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John Reed Stark

One of the most significant recent developments in the financial world has been the sudden proliferation of cryptocurrencies. The quick rise of digital currencies seemingly caught regulators by surprise; regulatory action and involvement was slow to develop. But as John Reed Stark, President of John Reed Stark Consulting and former Chief of the SEC’s Office of Internet Enforcement, documents in the following guest post, U.S. regulators have heard the bell and are now rising to action, and for good reason. A version of this article previously appeared on Cybersecurity Docket. I would like to thank John for his willingness to allow me to publish his article as a guest post on this site. I welcome guest post submissions from responsible authors on topics of interest to this site’s readers. Please contact me directly if you would like to submit and article. Here is John’s guest post.
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John Reed Stark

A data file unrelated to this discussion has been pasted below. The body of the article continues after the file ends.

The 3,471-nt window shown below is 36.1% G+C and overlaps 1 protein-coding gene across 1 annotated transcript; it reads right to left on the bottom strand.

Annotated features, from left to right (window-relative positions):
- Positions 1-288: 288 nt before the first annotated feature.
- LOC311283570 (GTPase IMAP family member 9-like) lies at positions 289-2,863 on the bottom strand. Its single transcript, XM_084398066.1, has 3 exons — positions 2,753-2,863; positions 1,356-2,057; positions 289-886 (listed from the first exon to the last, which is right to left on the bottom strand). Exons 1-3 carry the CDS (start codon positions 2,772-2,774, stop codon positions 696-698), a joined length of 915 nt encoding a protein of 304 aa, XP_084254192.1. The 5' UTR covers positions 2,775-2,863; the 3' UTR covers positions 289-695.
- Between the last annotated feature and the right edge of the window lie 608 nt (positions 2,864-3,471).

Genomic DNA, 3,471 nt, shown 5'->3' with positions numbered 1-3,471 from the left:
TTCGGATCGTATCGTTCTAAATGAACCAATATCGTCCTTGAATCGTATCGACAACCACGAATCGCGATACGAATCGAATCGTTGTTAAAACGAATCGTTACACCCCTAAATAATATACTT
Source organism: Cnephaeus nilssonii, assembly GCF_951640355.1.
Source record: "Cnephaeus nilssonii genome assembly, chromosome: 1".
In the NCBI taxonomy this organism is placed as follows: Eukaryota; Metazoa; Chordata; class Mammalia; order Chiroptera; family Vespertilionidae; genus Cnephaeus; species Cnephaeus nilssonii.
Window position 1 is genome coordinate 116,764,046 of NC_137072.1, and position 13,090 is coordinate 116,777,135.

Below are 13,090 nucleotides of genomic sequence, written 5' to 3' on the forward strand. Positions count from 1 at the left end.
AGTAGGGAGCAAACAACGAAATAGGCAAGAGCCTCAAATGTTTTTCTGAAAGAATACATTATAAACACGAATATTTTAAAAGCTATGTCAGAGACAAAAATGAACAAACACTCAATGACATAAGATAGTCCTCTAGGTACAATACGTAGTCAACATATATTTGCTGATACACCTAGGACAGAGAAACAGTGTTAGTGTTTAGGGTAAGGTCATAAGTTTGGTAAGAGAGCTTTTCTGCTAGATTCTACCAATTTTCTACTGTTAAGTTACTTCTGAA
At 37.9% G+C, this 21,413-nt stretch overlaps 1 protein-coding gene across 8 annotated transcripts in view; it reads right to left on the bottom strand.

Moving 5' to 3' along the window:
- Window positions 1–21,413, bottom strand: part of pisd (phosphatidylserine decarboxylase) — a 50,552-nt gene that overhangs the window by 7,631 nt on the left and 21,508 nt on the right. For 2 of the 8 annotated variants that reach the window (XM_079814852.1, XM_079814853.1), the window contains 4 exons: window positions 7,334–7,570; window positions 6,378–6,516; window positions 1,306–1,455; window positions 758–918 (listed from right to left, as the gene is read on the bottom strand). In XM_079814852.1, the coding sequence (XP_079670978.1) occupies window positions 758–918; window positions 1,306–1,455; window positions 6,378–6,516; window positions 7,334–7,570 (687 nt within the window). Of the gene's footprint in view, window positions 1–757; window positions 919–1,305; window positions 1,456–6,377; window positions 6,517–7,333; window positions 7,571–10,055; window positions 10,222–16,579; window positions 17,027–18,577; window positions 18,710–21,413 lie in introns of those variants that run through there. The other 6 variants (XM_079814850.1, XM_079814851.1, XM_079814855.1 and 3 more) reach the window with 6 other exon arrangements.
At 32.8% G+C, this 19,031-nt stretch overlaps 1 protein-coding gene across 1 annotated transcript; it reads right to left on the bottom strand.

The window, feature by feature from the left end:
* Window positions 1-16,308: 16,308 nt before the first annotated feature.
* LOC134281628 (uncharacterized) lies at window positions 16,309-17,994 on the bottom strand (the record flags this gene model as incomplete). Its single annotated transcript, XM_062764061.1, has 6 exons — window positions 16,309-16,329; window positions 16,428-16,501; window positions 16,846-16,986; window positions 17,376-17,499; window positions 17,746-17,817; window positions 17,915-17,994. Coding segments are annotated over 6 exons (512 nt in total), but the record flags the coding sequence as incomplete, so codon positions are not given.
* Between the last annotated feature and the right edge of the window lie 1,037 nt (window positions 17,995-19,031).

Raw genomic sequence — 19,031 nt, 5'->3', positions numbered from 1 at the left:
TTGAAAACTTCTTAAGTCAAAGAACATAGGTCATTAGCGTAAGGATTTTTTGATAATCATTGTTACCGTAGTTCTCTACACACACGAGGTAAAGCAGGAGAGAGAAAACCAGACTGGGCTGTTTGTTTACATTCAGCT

As cryptocurrencies and ICOs have proliferated, one very key question has been whether not the coins or tokens are securities within the meaning of the federal securities laws. Earlier this week, the first federal court hearing at which this question was discussed took place in the federal district court in Brooklyn. In the following guest post, John Reed Stark, President of John Reed Stark Consulting and former Chief of the SEC’s Office of Internet Enforcement, provides his detailed report of the court hearing as well as his perspective on the topics under discussion. A version of this article originally appeared on Cybersecurity Docket. I would like to thank John for his willingness to allow me to publish his article as a guest post on this site. I welcome guest post submissions from responsible authors on topics of interest to this site’s readers. Please contact me directly if you would like to submit a guest post. Here is John’s guest post.